The following are some of the many issues we will cover in future articles in Massage Today:
In this our first issue, I will discuss what determines a medically necessary case, and help you understand the importance of physician-referred cases (whether or not you have intentions to or are able to accept insurance cases for payment in your region). I will also discuss how and when to make reference to a "patient" vs. a "client."
Medically Necessary Cases
To be classified as a medically necessary case to be eligible for insurance coverage, a physician must determine that the patient has a specific diagnosis. A professional examination and history of the patient is needed to determine a diagnosis. This must be obtained by one trained and licensed to practice medicine for which the diagnosis is given.
Definition of "Medically Necessary"
Medicare and most insurance companies define "medically necessary" as: "Services or supplies that:
Legalities of Medically Necessary Cases
Medically necessary cases need to be viewed as legal cases. Documentation must be maintained, accurate and in order for possible legal purposes in the future.
Physician-Referred Cases May Not Necessarily Be Insurance-Related Cases
A case that is medically necessary or referred for therapy by a physician is not necessarily an insurance-related case. One may have been diagnosed with a disease or injury and referred to you by a physician, but not have any type of insurance coverage. When treating a physician-referred case, you must keep accurate documentation, regardless of whether the case is covered by insurance.
You cannot bill an insurance company for any treatment that has not been determined by a physician's diagnosis to be medically necessary. This does not mean you cannot treat medically necessary cases referred by physicians.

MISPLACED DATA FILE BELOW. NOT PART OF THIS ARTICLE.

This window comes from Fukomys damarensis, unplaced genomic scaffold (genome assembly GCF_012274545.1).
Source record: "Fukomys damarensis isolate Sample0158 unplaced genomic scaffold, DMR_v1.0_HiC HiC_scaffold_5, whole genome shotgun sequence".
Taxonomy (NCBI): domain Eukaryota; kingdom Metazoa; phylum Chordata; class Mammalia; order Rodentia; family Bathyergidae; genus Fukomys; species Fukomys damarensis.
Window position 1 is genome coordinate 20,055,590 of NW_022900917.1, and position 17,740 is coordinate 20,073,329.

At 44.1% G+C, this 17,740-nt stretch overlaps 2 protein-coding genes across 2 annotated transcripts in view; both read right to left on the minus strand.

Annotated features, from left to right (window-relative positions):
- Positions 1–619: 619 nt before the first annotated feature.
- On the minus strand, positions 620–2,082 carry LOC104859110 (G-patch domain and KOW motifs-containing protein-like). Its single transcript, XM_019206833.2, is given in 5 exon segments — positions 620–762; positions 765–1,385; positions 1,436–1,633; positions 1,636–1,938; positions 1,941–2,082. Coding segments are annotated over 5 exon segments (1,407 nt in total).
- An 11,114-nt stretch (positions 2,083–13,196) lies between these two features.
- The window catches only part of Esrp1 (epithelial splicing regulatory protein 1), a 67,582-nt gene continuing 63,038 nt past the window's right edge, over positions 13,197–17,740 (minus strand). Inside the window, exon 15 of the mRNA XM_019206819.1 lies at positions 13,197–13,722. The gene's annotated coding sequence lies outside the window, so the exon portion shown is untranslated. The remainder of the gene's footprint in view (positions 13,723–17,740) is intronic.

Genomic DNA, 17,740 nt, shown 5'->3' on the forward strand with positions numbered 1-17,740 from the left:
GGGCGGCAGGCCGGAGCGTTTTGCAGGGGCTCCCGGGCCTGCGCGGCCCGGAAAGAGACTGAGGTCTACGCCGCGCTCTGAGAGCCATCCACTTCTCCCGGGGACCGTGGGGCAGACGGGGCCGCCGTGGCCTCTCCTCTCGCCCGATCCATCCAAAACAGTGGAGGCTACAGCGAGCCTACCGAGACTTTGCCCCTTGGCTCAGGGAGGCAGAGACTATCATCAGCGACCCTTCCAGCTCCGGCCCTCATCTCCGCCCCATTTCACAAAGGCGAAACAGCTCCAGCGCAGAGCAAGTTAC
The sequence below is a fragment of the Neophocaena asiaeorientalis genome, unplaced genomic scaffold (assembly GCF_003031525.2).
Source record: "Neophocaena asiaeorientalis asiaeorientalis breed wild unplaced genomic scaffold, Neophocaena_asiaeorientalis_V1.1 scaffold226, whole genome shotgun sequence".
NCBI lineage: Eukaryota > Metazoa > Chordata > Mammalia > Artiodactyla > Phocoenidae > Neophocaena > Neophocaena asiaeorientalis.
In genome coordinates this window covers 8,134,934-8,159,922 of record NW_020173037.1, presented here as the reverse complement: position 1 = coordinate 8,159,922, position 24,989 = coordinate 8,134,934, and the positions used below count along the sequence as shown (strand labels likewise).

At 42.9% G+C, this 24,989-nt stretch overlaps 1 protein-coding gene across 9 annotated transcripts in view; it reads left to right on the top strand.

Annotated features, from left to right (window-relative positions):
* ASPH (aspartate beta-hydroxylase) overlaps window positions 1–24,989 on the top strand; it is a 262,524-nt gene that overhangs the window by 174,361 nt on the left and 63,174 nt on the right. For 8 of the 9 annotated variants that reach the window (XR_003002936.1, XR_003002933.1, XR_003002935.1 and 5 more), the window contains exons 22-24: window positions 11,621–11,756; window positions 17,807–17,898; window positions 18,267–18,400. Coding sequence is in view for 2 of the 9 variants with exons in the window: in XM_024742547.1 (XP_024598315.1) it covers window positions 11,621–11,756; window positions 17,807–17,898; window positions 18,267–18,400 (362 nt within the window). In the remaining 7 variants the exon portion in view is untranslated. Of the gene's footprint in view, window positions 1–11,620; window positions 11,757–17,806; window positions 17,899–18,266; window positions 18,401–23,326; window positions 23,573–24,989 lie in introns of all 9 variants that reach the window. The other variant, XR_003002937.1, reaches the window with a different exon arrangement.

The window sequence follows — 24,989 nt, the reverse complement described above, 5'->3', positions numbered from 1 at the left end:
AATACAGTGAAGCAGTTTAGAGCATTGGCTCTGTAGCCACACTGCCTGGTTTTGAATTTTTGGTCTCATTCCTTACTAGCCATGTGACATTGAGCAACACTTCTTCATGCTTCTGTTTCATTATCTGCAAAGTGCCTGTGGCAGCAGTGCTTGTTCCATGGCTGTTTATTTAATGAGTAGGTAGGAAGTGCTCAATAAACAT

Whether or not you are allowed to bill for insurance cases will be determined by many factors. Licensure or certification, insurance company requirements, and your state and local laws or rules may come into play.
There were no laws or rules in Florida that pertained to insurance billing for a massage therapist when I began in 1984. Therapists set the pace, and insurance companies paid for therapies performed and billed by a licensed massage therapist. You also may have to set the pace in your area.
Patient vs. Client
Physicians like to claim the title "patient." Attorneys like to claim the title "client." When a physician refers a case to you, this person is referred to as a "patient."
What has worked well for us the past 15 years is to always refer to the patient as the "physician's patient," and not claim them as "my patient." As one who works under the authority of a physician, by way of a prescription, we are acting as an extension of the physician, so to speak.
If you realize this, it will:
No information given within these articles is meant to override your licensing or state and local laws or requirements, or to take the place of legal counsel. It will always be your ultimate responsibility to know the laws and rules of your state and locale, and those of your licensure or certification boards.
Click here for more information about Vivian Madison-Mahoney, LMT.